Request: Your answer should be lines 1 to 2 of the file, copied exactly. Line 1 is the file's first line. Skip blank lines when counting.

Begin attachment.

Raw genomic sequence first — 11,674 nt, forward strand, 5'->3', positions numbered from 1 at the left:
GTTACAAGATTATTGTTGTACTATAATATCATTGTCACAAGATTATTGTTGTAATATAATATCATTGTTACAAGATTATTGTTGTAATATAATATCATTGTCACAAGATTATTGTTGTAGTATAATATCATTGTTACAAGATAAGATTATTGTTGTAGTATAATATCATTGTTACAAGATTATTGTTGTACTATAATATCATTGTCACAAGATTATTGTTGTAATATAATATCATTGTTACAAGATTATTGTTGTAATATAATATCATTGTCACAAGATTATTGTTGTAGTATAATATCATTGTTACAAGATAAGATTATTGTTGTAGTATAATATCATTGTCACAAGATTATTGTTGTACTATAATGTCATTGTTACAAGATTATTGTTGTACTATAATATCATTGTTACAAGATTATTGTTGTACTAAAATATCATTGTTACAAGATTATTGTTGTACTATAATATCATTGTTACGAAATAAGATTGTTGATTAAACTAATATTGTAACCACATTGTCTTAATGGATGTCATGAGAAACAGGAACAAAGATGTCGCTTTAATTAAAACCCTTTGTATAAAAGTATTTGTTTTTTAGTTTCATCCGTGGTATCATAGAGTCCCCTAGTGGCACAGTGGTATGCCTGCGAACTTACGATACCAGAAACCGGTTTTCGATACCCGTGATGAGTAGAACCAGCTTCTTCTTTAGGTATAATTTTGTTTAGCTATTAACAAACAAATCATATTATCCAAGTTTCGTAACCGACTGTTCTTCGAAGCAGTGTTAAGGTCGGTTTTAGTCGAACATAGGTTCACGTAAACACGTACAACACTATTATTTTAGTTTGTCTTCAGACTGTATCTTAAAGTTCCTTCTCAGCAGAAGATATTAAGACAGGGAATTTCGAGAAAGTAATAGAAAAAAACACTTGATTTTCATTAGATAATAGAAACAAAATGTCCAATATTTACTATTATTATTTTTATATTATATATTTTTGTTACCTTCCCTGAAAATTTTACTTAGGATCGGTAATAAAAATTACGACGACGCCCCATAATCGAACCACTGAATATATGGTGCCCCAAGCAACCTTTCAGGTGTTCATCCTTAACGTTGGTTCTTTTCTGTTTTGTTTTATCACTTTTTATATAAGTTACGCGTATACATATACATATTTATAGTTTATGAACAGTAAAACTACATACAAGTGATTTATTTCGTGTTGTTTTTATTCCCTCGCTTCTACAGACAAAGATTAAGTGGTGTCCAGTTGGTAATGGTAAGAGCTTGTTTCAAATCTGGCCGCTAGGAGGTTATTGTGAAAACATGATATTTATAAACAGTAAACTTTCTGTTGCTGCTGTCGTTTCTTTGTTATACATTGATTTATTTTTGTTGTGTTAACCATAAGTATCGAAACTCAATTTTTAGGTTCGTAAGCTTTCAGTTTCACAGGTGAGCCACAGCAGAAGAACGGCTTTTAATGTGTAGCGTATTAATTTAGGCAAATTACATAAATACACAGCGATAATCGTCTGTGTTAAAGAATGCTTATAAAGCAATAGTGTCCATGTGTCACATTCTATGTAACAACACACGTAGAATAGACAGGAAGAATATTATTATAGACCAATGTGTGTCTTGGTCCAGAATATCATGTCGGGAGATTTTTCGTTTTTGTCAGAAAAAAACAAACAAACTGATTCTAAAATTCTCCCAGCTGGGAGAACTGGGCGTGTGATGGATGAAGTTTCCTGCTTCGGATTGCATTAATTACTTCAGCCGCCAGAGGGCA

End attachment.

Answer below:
Raw genomic sequence first — 11,674 nt, forward strand, 5'->3', positions numbered from 1 at the left:
GTTACAAGATTATTGTTGTACTATAATATCATTGTCACAAGATTATTGTTGTAATATAATATCATTGTTACAAGATTATTGTTGTAATATAATATCATTGTCACAAGATTATTGTTGTAGTATAATATCATTGTTACAAGATAAGATTATTGTTGTAGTATAATATCATTGTTACAAGATTATTGTTGTACTATAATATCATTGTCACAAGATTATTGTTGTAATATAATATCATTGTTACAAGATTATTGTTGTAATATAATATCATTGTCACAAGATTATTGTTGTAGTATAATATCATTGTTACAAGATAAGATTATTGTTGTAGTATAATATCATTGTCACAAGATTATTGTTGTACTATAATGTCATTGTTACAAGATTATTGTTGTACTATAATATCATTGTTACAAGATTATTGTTGTACTAAAATATCATTGTTACAAGATTATTGTTGTACTATAATATCATTGTTACGAAATAAGATTGTTGATTAAACTAATATTGTAACCACATTGTCTTAATGGATGTCATGAGAAACAGGAACAAAGATGTCGCTTTAATTAAAACCCTTTGTATAAAAGTATTTGTTTTTTAGTTTCATCCGTGGTATCATAGAGTCCCCTAGTGGCACAGTGGTATGCCTGCGAACTTACGATACCAGAAACCGGTTTTCGATACCCGTGATGAGTAGAACCAGCTTCTTCTTTAGGTATAATTTTGTTTAGCTATTAACAAACAAATCATATTATCCAAGTTTCGTAACCGACTGTTCTTCGAAGCAGTGTTAAGGTCGGTTTTAGTCGAACATAGGTTCACGTAAACACGTACAACACTATTATTTTAGTTTGTCTTCAGACTGTATCTTAAAGTTCCTTCTCAGCAGAAGATATTAAGACAGGGAATTTCGAGAAAGTAATAGAAAAAAACACTTGATTTTCATTAGATAATAGAAACAAAATGTCCAATATTTACTATTATTATTTTTATATTATATATTTTTGTTACCTTCCCTGAAAATTTTACTTAGGATCGGTAATAAAAATTACGACGACGCCCCATAATCGAACCACTGAATATATGGTGCCCCAAGCAACCTTTCAGGTGTTCATCCTTAACGTTGGTTCTTTTCTGTTTTGTTTTATCACTTTTTATATAAGTTACGCGTATACATATACATATTTATAGTTTATGAACAGTAAAACTACATACAAGTGATTTATTTCGTGTTGTTTTTATTCCCTCGCTTCTACAGACAAAGATTAAGTGGTGTCCAGTTGGTAATGGTAAGAGCTTGTTTCAAATCTGGCCGCTAGGAGGTTATTGTGAAAACATGATATTTATAAACAGTAAACTTTCTGTTGCTGCTGTCGTTTCTTTGTTATACATTGATTTATTTTTGTTGTGTTAACCATAAGTATCGAAACTCAATTTTTAGGTTCGTAAGCTTTCAGTTTCACAGGTGAGCCACAGCAGAAGAACGGCTTTTAATGTGTAGCGTATTAATTTAGGCAAATTACATAAATACACAGCGATAATCGTCTGTGTTAAAGAATGCTTATAAAGCAATAGTGTCCATGTGTCACATTCTATGTAACAACACACGTAGAATAGACAGGAAGAATATTATTATAGACCAATGTGTGTCTTGGTCCAGAATATCATGTCGGGAGATTTTTCGTTTTTGTCAGAAAAAAACAAACAAACTGATTCTAAAATTCTCCCAGCTGGGAGAACTGGGCGTGTGATGGATGAAGTTTCCTGCTTCGGATTGCATTAATTACTTCAGCCGCCAGAGGGCA